Solving Anxiety Caused by Office Conflicts
Joe worked as an executive in a large company in the restaurant service sector. Recently the company had offered him an early retirement package. He had accepted but in the meantime he had to work closely with a very ambitious young executive who was eventually going to be his substitute, in six to twelve months.
Their style of management was very different. Joe was a meek and soft spoken man while the young executive was outspoken and quite aggressive. For example, the young new executive had asked Joe to move out of his large office since he was going to be leaving soon anyway. Joe resented this idea because he was emotional attached to his office but also because of the way the young man had ordered him to vacate the office instead of asking him politely.
From the onset of their working relationship, Joe started to have anxiety. He would imagine worse case scenarios and then feel anxious. His symptoms of anxiety included sweating and heart palpitations. Joe also had mood swings going from absolute pessimism to euphoria. He wasn’t able to concentrate at work and was afraid of not performing up to his usual standards.
Joe felt that the young executive had an advantage over him; he was hired while Joe was asked to leave. This gave the young man more freedom to be aggressive toward him. Joe felt helpless, angry and anxious.
When he came to see me Joe had been suffering for three months trying to cooperate with the young executive. The idea of battling it out for another six to twelve months intensified his anxiety. He had tried to stay calm and be rational. However, the young executive’s attitude was rude and belligerent. Joe had tried to reason with him; reminding him that Joe was still the person running the department and that he needed his large office. He also tried to calm his nerves by meditation and exercise.
Joe was a spiritual man who meditated daily and had tried to find balance between bringing in profits to his company and doing good. However he saw a totally different attitude in the young executive. “Today’s young executives are ruthless”, Joe said, “they have no ethics.”
I taught Joe a simple but effective technique to calm his nerves. He was very responsive to visualization because he had a well trained mind. Many years of meditation had prepared him to learn very quickly. I also invited him to do an experiment.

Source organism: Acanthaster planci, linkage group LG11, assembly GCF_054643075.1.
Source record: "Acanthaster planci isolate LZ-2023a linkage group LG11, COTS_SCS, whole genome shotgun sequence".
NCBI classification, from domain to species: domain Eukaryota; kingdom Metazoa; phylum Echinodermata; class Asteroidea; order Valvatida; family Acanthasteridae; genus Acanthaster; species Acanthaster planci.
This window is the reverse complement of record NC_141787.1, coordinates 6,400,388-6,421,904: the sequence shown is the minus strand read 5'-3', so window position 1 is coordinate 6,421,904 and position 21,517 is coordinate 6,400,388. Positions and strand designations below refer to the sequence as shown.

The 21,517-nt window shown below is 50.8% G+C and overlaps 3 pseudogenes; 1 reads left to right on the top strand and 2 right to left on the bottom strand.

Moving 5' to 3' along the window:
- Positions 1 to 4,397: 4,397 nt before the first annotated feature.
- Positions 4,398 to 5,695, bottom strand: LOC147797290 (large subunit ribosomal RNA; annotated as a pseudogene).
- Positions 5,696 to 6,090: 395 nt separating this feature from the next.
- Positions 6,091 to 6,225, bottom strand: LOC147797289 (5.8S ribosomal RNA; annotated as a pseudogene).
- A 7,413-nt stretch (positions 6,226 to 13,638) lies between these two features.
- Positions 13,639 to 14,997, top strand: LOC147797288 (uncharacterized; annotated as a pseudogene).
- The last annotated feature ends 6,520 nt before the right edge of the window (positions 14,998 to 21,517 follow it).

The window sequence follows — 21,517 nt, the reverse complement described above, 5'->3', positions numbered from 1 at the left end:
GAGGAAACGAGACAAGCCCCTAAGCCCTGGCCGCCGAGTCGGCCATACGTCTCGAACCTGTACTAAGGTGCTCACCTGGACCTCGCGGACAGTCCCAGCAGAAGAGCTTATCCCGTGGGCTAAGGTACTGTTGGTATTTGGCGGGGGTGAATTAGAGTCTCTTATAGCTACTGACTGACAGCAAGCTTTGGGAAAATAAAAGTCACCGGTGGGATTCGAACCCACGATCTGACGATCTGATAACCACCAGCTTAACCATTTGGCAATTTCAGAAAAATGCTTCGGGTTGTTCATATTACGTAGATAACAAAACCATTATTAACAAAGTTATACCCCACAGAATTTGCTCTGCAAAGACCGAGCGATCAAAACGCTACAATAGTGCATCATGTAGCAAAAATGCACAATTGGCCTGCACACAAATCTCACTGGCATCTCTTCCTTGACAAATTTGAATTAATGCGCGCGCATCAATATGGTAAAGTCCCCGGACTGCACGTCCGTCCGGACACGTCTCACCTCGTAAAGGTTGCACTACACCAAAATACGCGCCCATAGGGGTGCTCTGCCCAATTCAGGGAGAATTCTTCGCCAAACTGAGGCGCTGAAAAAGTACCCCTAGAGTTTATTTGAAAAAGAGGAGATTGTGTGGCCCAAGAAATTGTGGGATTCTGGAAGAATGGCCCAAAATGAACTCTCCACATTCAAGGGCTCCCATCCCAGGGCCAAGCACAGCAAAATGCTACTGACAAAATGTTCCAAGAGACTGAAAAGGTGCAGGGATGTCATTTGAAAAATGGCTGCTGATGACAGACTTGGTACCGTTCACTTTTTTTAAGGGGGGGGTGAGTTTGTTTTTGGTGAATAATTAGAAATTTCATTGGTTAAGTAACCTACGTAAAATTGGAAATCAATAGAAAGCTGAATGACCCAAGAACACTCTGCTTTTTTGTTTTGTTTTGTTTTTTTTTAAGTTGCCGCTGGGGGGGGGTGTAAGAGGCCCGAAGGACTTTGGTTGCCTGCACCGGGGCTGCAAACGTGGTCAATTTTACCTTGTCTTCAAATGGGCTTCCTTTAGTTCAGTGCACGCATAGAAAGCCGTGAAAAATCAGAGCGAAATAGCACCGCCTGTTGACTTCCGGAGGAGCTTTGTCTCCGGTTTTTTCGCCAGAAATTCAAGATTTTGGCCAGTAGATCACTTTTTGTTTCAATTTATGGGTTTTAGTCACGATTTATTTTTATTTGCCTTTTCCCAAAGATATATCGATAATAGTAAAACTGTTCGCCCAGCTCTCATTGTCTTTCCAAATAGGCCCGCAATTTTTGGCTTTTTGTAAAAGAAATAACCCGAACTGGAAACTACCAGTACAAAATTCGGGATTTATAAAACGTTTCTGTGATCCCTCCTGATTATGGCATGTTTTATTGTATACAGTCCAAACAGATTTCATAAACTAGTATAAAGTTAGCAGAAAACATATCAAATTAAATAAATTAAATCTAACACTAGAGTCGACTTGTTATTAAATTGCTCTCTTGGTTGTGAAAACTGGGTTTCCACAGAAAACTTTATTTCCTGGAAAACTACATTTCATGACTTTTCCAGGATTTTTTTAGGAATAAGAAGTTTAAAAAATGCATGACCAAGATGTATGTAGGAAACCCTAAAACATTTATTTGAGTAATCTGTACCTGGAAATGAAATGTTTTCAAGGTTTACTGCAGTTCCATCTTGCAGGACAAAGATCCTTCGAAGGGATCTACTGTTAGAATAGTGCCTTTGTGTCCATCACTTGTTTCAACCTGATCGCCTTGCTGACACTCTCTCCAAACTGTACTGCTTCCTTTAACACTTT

“You are a follower of eastern philosophies and meditate regularly. You have been in many retreats and as you told me, you have volunteered for the most humbling activities such as cleaning toilets. You have done so because you know that humility is a praiseworthy virtue that attracts other spiritual qualities.”
Joes was listening and nodding as I was paraphrasing some of his own personal background that he had told me.
“Now it seems that you have an excellent opportunity to practice humility. You can voluntarily hand over your spacious executive office to the ambitious young man. In this way you strengthen your spiritual qualities, and also transform the conflict into cooperation. Instead of waiting for him to take the first step, you take action. You know that he is very proud and will not budge.”
Joe liked the idea because he was committed to his spiritual growth and this seemed to him like a great opportunity.
“As you know”, I continued, “Lao Tse, the ancient Chinese philosopher and the author of Tao Te Ching, praises humble people. You must have heard many of his famous sayings. One of my favorite quotes is the following:”
He that humbles himself shall be preserved entirely. He that bends shall be made straight. He that is empty shall be filled. He that is worn out shall be renewed. He who has little shall succeed. He who has much shall go astray.
Joe was pleased to hear this quote and agreed to offer his office to the ambitious young executive.
In the following session, Joe said that the young executive had become very happy when he had offered his spacious office.
“Your generosity was not a sign of weakness”, I reminded Joe, “your detachment strengthens your image because generosity and humility are virtues of strong people with high self esteem.” I went on to explain to him that his humility has transformed the nature of their conflict. “You cannot give away things with sincerity and be in conflict with someone.”
As a matter of fact, Joe had noticed a small change of attitude in the young executive.
My next recommendation to Joe was to keep practicing humility. Maybe he could ask some advice from the young man or consult with him about some issues. As time passed, Joe had noticed that his actions have given fruit and the ‘ruthless’ young man had turned out to be more cooperative.
In our last session Joe told me that he barely had any feelings of anxiety.
“The problems at work don’t bother me anymore”, Joe said with a smile.
During the times when he felt he didn’t “belong there”, he would remind himself that this soon would end and that he would be able to dedicate his time to writing. For this reason, I suggested to him to always carry on him pen and a notebook to jot down ideas he had for his future novels and poems.